I've spent the past five years really honing in on a word in my art practice: failure. I've been purposely trying to fail in order to improve my work. Making mistakes make us wiggle and squirm in the studio but they are necessary in order to move forward in our practice. Several choices I've made in my series started out as spectacular failures but turned out to be the turning point in the success of a series.
|Small foreclosure boro studies. I used to call them boro but no one|
knew what that meant.
For the first time in my life I hope not to fail. I've had a bit of a health scare over the past few weeks that has upended our lives in ways I never knew possible. We are still waiting to find out what I have and more than any time in my life, I'm hoping the doctors don't fail me. I realized as I sat with an oncologist (yes, an oncologist) how hard her job must be. She approaches her work completely differently, the absolute goal of not to fail her patients. How hard is that to do? I am in awe of doctors and nurses these days. They have hearts of gold and are just so incredibly amazing. How do they deal with failure?
|Progress on the Idiom series. Choosing thread was a major decision!|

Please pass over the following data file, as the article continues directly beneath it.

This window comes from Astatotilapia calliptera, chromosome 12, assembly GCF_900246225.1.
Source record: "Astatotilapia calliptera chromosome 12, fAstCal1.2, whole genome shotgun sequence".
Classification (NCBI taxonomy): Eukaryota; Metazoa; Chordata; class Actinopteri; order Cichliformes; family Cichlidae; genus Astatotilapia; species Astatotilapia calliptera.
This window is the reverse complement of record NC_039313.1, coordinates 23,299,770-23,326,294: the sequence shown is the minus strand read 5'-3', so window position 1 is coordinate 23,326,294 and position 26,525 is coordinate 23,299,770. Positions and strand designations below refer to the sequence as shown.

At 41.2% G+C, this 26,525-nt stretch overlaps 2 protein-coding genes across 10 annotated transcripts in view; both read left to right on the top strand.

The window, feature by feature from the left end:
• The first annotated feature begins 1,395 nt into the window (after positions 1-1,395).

I am very curious how this life altering change I'm about to go through will affect my work. Will my work become more political, more angry? Will it become more sedate and calm? Maybe I'll just have to try both ways and see which one fails. I look back over all of the work I've done over the past five years and feel like I need to be doing more again. I've had a bit of a slow time in my art while I tend to my life: family, gardening, cooking. And I am passionate about all of those and will not let those go. I would love to be able to combine all of it into my art. Who knows where this path will take me in the next few months but I'll keep you posted. In the meantime, I hope to have some new art to share, perhaps small pieces but an effort nonetheless. Go hug your family and appreciate every second you have.